WILLIAM M. HOBBY, JR., CDR, USN
William Hobby, Jr. '23
Date of birth: July 27, 1899
Date of death: November 13, 1942
From the 1923 Lucky Bag:
William Matthews Hobby, Jr., was born on 27 July 1899 in Sylvania, Georgia. He was appointed a midshipman from the 1st Congressional District of Georgia on 20 June 1919, attended the United States Naval Academy at Annapolis, Maryland, and graduated in the class of 1923.
After initial sea duty in the battleship USS Oklahoma (BB-37) from June 1923 to April 1925, Hobby underwent brief aviation instruction at Naval Air Station Pensacola at Pensacola, Florida. He then reported to the destroyer USS Kidder (DD-319) on 21 November 1925 and served in Kidder as she earned the Second Nicaraguan Campaign Medal.
Hobby then underwent submarine instruction at Submarine Base New London in New London, Connecticut, from late December 1927 to June 1928. He then travelled to the United States Asiatic Fleet, where he reported to the submarine tender USS Canopus (AS-9) on 10 August 1928, prior to his joining the submarine USS S-37 (SS-142) on 20 August 1928. After successive tours in the submarines USS S-41 (SS-146) and USS S-30 (SS-135), Hobby returned to the United States for service at the United States Naval Academy from May 1931 to June 1933. He then helped to fit out the submarine USS Cachalot (SS-170) before serving back-to-back tours in the battleship USS Tennessee (BB-43) and training ship USS Wyoming (AG-17) into the summer of 1938.
Hobby reported to the Federal Shipbuilding and Dry Dock Company at Kearny, New Jersey, on 11 May 1939, to supervise the fitting out of the new Sims-class destroyer USS Anderson (DD-411) and to become her first commanding officer when she was placed in commission.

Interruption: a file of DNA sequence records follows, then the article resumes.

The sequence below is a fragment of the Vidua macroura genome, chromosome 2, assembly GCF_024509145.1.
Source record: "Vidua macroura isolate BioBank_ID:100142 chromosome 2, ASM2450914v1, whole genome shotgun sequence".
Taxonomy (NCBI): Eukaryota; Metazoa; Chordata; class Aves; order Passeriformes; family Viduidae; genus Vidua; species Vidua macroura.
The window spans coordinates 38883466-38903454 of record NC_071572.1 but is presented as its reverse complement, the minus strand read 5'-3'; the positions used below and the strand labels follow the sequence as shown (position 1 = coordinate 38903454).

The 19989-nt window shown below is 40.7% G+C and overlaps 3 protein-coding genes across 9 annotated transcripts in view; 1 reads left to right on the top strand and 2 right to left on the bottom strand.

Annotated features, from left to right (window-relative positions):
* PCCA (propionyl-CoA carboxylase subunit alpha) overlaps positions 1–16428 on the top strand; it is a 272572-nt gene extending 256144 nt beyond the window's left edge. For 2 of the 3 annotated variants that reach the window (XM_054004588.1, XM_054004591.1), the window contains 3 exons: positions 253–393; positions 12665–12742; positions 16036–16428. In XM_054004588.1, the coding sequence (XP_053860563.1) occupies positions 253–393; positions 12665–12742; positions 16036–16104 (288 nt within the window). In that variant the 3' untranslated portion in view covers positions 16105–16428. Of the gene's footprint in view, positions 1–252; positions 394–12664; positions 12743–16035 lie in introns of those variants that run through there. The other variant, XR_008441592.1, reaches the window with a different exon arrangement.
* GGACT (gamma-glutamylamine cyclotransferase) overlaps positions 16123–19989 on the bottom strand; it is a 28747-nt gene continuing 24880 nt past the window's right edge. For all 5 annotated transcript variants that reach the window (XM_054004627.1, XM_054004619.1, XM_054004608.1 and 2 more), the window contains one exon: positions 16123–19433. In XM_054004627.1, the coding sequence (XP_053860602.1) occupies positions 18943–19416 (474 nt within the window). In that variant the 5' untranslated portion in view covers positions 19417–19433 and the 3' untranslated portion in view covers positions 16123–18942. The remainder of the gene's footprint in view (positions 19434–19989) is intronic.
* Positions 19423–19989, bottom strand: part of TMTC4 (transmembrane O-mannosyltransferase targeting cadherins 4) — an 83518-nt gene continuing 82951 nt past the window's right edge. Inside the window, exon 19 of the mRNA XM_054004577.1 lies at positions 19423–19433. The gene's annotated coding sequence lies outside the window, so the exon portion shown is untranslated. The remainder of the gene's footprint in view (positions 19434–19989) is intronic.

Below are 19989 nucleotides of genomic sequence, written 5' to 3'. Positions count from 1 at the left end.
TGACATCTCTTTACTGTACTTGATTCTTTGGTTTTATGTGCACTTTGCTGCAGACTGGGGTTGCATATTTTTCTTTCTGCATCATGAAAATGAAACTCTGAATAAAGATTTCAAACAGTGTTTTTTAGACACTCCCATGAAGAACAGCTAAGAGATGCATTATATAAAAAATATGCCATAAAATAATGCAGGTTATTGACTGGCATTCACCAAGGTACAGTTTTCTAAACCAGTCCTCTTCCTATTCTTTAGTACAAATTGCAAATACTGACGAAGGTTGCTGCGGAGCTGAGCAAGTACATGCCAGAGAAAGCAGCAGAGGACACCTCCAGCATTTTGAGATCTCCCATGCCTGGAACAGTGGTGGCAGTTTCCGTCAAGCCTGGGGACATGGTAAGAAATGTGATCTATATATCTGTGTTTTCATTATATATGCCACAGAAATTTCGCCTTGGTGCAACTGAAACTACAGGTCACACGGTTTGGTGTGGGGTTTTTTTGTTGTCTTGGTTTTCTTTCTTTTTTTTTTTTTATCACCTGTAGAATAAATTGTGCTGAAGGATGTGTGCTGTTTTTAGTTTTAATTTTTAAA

Detached from Anderson on 22 March 1941, Hobby then rejoined the battleship Oklahoma (BB-37) on 26 March 1941 as damage control officer and first lieutenant. After Oklahoma capsized and sank in the Japanese attack on Pearl Harbor on 7 December 1941, Hobby served briefly in the 12th Naval District before he joined the new battleship USS Washington (BB-56) on 3 January 1942. He acted as navigator of Washington until he relieved Commander Walter E. Moore as executive officer of the light cruiser USS Juneau (CL-52) at Espiritu Santo on 2 November 1942.
On 12 November 1942, ten days after he reported aboard, Juneau was heavily damaged during the Naval Battle of Guadalcanal. The following afternoon, 13 November 1942, while she was returning to Espiritu Santo, the Japanese submarine I-26 torpedoed her. The torpedo hit detonated Juneau's magazine, and she disintegrated in a massive explosion, leaving only ten survivors. Commander Hobby was among those who perished in the cataclysmic blast that tore the ship apart.
USS William M. Hobby (APD 95) was named for William; the ship was sponsored by his sister, Catherine.